On the one hand we have stories about wars and on the other hand we have stories about battles. We have our Farewell to Arms, where the mood travels from optimism to cynicism as the war grinds on and the horrors pile up, and then we have our For Whom The Bell Tolls, where the story is centered around achieving one specific goal. Movies that are aiming for drama tend to use the war model since it allows for greater character growth, and more action oriented stories using the battle model since it allows for more decisive endings.
Lone Survivor is definitely an action story. The first half hour of the movie shows the soldiers at their home base being briefed on one specific mission and then it shows the the soldiers moving into the mountainous terrain where they will have to fight. After that’s out of the way, the rest of the movie is nearly non-stop battling. This movie has real tunnel vision – it more or less takes place over three days and doesn’t ever ask any questions about why the soldiers are there, or about the broader implications of war. It just sets up the situation, then watches the dominoes as they methodically fall.
Which honestly was a relief. I understand the moral implications of glamorizing ethically questionable military engagements, and I understand that having soldiers do well in specific fights doesn’t necessarily mean that we’ve done a good job of waging the war. But there have been so few watchable movies about George W’s wars that didn’t tip into preaching that it was kind of refreshing to see a movie that was more practically minded, focusing more on how we fight than why we fight.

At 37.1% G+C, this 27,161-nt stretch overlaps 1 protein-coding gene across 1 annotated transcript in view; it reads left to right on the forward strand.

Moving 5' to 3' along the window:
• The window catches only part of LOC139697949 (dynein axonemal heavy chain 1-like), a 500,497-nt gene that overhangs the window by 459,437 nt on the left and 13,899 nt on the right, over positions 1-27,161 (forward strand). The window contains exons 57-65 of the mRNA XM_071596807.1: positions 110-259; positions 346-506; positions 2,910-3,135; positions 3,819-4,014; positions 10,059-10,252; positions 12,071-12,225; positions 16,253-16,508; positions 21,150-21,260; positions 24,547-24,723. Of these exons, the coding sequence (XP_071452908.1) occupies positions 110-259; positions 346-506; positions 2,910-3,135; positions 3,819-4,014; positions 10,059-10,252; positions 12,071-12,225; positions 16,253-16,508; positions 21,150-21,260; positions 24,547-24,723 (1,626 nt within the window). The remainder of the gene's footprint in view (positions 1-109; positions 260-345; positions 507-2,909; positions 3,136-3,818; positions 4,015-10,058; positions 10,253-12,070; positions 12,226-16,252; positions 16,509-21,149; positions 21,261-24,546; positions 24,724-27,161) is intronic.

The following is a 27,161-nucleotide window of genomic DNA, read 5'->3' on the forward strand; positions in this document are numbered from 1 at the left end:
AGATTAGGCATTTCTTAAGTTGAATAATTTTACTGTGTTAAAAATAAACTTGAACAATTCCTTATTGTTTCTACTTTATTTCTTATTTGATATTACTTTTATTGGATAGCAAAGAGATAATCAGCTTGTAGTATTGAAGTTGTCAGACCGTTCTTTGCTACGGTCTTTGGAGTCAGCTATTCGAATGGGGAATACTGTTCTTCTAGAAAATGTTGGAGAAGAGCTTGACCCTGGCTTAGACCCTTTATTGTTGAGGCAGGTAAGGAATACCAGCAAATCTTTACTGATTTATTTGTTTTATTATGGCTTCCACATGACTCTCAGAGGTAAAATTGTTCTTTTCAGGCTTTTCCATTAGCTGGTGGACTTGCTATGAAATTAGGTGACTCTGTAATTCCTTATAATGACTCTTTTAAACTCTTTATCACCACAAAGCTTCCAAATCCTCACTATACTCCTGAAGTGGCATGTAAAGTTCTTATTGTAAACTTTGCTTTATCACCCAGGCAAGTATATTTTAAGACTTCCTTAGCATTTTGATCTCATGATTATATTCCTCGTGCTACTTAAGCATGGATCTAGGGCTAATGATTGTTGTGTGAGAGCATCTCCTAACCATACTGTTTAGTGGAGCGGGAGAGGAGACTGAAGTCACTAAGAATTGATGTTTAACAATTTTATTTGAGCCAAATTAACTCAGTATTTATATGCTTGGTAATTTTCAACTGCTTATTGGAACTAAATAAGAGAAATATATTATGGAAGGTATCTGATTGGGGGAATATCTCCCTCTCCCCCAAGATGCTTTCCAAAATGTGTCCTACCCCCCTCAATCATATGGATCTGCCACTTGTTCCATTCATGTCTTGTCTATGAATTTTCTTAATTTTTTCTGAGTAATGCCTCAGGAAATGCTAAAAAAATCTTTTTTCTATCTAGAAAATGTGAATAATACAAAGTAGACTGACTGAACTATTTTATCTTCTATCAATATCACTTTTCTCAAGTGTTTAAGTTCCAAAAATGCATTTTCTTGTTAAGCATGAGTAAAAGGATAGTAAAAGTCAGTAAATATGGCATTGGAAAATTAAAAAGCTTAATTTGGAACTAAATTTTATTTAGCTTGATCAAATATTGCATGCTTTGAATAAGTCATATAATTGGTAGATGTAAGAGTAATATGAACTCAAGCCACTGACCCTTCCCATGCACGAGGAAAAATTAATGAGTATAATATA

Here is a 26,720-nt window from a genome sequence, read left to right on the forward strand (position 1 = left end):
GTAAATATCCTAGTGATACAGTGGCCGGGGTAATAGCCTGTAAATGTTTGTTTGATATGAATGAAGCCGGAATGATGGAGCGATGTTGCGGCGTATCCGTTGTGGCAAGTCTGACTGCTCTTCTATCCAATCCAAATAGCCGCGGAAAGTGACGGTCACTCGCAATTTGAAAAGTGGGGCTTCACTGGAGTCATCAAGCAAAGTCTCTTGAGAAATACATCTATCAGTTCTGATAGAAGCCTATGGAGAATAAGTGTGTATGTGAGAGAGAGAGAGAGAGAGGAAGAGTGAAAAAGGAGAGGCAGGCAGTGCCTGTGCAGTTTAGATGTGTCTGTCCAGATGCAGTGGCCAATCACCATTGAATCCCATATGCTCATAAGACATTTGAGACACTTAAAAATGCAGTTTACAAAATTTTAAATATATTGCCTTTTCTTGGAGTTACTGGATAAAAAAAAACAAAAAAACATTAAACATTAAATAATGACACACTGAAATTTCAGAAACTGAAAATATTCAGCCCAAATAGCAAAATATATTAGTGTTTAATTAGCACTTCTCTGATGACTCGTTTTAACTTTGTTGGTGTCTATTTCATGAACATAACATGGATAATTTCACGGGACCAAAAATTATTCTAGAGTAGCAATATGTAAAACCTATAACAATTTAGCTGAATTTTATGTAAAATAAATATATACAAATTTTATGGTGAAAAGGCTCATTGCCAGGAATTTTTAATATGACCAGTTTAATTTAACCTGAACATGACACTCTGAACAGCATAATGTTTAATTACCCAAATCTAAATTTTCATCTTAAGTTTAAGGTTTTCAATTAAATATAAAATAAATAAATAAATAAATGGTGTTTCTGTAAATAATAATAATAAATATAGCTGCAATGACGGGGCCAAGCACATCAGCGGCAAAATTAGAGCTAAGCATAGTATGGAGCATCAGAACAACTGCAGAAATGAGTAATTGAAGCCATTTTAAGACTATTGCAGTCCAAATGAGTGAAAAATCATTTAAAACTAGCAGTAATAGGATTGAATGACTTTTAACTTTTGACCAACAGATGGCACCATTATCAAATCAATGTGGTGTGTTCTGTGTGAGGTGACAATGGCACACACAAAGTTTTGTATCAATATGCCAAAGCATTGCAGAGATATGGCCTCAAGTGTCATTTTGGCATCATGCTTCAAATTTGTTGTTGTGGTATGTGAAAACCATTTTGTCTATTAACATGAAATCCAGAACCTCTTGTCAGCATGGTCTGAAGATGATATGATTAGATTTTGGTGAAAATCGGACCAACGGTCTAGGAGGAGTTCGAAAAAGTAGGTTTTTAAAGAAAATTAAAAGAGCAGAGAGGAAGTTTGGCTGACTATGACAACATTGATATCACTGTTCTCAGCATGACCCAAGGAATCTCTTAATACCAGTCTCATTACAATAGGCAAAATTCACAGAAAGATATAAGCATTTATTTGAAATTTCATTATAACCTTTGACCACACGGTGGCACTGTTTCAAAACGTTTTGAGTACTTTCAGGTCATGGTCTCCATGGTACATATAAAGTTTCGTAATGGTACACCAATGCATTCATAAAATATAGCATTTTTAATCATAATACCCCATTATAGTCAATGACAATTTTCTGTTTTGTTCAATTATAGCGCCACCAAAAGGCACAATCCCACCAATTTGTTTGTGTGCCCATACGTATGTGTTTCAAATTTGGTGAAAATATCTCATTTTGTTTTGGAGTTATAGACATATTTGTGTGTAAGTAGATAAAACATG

The specifics of how wars are waged now are so fascinating that Lone Survivor would have been interesting if it had just illustrated the sort of logistical problems the military solves on a daily basis. But on top of being an interesting slice of life movie it’s also a great action movie, tense with great stunts. I hope that they didn’t really just toss stuntmen off the side of a mountain because that’s an insane thing to do to a human being, but those shots of bodies ping-ponging off of boulders were some of the most realistic looking stunts I can remember seeing. That level of believability really grounds the movie even when the number of Taliban fighterss killed by the four American starts to tip into 80’s “Schwarzenegger just killed the entire Colombian narco-army by himself” overkill.
There really should be more action movies like this which don’t go for the spectacle a huge conflict allows but instead focuses on a few characters in one dangerous situation. There’s a lot less chaos to try to make sense of, and the stakes seem a lot realer. Plus who doesn’t love a movie with a decisive non-ambivalent ending?